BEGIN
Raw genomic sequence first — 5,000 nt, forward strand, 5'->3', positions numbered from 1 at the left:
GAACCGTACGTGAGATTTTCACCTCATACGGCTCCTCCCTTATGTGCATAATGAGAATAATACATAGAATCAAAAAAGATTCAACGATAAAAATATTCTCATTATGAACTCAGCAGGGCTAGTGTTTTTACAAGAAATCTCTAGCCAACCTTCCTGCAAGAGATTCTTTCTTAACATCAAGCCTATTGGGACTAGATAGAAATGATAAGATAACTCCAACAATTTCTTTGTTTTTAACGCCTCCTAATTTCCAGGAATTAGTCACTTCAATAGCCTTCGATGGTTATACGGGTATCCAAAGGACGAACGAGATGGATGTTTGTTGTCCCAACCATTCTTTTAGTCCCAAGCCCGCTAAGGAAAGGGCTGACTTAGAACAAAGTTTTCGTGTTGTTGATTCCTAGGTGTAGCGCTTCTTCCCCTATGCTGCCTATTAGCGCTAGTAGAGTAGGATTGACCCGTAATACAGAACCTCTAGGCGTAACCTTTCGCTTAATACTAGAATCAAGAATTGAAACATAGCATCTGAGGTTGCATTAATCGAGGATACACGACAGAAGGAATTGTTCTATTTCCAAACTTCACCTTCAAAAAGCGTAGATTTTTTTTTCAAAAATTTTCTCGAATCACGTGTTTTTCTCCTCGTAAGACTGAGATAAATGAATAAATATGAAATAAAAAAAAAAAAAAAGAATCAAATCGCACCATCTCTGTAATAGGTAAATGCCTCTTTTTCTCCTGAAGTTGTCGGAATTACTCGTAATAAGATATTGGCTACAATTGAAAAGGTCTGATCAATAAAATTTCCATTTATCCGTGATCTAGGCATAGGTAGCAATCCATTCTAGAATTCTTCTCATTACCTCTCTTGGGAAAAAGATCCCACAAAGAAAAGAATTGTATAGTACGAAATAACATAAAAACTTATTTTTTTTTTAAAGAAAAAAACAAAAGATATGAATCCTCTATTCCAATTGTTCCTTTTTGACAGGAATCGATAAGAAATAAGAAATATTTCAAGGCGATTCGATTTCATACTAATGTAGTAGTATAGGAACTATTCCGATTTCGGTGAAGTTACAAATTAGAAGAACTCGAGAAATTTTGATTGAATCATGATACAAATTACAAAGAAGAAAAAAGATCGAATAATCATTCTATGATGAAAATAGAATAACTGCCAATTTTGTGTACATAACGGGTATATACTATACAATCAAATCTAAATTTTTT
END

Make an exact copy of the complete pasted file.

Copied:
Raw genomic sequence first — 5,000 nt, forward strand, 5'->3', positions numbered from 1 at the left:
GAACCGTACGTGAGATTTTCACCTCATACGGCTCCTCCCTTATGTGCATAATGAGAATAATACATAGAATCAAAAAAGATTCAACGATAAAAATATTCTCATTATGAACTCAGCAGGGCTAGTGTTTTTACAAGAAATCTCTAGCCAACCTTCCTGCAAGAGATTCTTTCTTAACATCAAGCCTATTGGGACTAGATAGAAATGATAAGATAACTCCAACAATTTCTTTGTTTTTAACGCCTCCTAATTTCCAGGAATTAGTCACTTCAATAGCCTTCGATGGTTATACGGGTATCCAAAGGACGAACGAGATGGATGTTTGTTGTCCCAACCATTCTTTTAGTCCCAAGCCCGCTAAGGAAAGGGCTGACTTAGAACAAAGTTTTCGTGTTGTTGATTCCTAGGTGTAGCGCTTCTTCCCCTATGCTGCCTATTAGCGCTAGTAGAGTAGGATTGACCCGTAATACAGAACCTCTAGGCGTAACCTTTCGCTTAATACTAGAATCAAGAATTGAAACATAGCATCTGAGGTTGCATTAATCGAGGATACACGACAGAAGGAATTGTTCTATTTCCAAACTTCACCTTCAAAAAGCGTAGATTTTTTTTTCAAAAATTTTCTCGAATCACGTGTTTTTCTCCTCGTAAGACTGAGATAAATGAATAAATATGAAATAAAAAAAAAAAAAAAGAATCAAATCGCACCATCTCTGTAATAGGTAAATGCCTCTTTTTCTCCTGAAGTTGTCGGAATTACTCGTAATAAGATATTGGCTACAATTGAAAAGGTCTGATCAATAAAATTTCCATTTATCCGTGATCTAGGCATAGGTAGCAATCCATTCTAGAATTCTTCTCATTACCTCTCTTGGGAAAAAGATCCCACAAAGAAAAGAATTGTATAGTACGAAATAACATAAAAACTTATTTTTTTTTTAAAGAAAAAAACAAAAGATATGAATCCTCTATTCCAATTGTTCCTTTTTGACAGGAATCGATAAGAAATAAGAAATATTTCAAGGCGATTCGATTTCATACTAATGTAGTAGTATAGGAACTATTCCGATTTCGGTGAAGTTACAAATTAGAAGAACTCGAGAAATTTTGATTGAATCATGATACAAATTACAAAGAAGAAAAAAGATCGAATAATCATTCTATGATGAAAATAGAATAACTGCCAATTTTGTGTACATAACGGGTATATACTATACAATCAAATCTAAATTTTTT